Oskar Gruenwald, editor of the Journal of Interdisciplinary Studies, believes interdisciplinary studies is a “novelty” that will reinvent higher education. By giving students the opportunity to bridge disciplines, new connections are forged and important contributions are made to the world of higher education and beyond. Students are able to combine multiple disciplines and pursue different ways of thinking about the same problem or subject. It’s a revolutionary way of learning that encourages cross-disciplinary collaboration, enables students to develop critical thinking skills, and presents many “real world” opportunities for growth.
Despite the advantages, Michelle Appleby, senior lecturer of education studies at the University of Derby, has expressed some of the disadvantages that interdisciplinary students may face: “one of the biggest barriers to achieving true interdisciplinary study in education environments is the necessity for collaboration of educators.” One of the capstones of higher education is the collaboration between students, professors, and advisors. Departments are made of people working towards the same goal, taking similar classes, and exchanging similar ideas. Interdisciplinary students are removed from the “common core” experience of education, creating a personalized layout instead. One of the benefits of a common core trajectory is the sense of community it brings to education, a sense of community that some interdisciplinary students may not experience in the same way that traditional students experience it.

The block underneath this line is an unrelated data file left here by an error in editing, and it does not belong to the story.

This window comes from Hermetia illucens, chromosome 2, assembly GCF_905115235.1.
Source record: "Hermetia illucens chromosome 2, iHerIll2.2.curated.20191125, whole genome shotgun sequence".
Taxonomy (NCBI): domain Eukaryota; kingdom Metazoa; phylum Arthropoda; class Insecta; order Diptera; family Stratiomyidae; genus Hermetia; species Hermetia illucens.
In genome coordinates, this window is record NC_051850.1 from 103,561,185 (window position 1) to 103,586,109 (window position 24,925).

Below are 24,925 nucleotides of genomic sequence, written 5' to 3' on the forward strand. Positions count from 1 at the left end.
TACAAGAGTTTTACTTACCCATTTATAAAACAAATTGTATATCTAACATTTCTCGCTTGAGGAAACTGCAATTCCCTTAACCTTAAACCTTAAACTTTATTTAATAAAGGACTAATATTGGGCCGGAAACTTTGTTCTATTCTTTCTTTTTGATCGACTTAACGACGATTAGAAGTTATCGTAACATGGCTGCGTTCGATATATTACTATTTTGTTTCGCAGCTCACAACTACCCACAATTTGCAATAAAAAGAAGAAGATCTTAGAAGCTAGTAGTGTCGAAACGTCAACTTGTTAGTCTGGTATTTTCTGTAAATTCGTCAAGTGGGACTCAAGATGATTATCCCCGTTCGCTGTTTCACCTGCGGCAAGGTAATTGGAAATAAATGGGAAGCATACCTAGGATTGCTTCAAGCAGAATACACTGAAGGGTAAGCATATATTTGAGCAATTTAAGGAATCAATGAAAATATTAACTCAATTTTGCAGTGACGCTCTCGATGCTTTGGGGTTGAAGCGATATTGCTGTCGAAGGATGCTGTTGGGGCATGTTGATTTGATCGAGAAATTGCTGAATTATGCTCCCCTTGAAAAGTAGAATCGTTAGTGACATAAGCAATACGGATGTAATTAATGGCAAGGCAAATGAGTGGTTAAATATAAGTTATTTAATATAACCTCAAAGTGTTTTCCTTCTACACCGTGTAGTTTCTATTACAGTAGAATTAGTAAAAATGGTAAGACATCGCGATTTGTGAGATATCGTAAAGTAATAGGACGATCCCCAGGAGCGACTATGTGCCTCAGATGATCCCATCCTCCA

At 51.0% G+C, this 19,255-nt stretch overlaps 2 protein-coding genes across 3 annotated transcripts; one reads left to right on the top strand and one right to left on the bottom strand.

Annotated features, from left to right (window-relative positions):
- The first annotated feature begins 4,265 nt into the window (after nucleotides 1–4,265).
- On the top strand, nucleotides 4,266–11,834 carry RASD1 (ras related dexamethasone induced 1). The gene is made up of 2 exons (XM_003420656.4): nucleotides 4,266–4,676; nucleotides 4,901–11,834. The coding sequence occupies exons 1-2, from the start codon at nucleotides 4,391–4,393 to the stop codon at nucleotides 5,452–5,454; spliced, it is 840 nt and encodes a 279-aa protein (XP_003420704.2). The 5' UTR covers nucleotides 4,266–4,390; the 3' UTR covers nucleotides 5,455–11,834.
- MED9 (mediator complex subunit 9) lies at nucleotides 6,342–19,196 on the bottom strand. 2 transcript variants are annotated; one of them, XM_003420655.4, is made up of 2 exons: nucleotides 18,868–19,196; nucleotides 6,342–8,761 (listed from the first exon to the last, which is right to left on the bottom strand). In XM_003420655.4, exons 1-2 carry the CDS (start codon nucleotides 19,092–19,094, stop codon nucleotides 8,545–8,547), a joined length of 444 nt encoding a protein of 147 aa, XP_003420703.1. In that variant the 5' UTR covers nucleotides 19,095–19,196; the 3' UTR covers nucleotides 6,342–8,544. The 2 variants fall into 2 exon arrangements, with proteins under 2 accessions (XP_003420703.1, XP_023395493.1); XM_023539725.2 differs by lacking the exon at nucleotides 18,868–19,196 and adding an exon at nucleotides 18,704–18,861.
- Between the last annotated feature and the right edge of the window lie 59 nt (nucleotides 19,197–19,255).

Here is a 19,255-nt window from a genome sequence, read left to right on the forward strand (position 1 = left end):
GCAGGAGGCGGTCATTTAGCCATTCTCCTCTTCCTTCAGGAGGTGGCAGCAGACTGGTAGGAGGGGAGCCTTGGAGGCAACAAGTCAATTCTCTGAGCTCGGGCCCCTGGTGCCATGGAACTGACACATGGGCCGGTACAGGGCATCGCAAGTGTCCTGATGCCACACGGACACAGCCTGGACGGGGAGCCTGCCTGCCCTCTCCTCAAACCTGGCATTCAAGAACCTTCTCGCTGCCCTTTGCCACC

The Benefits and Challenges of Interdisciplinary Studies in the Workplace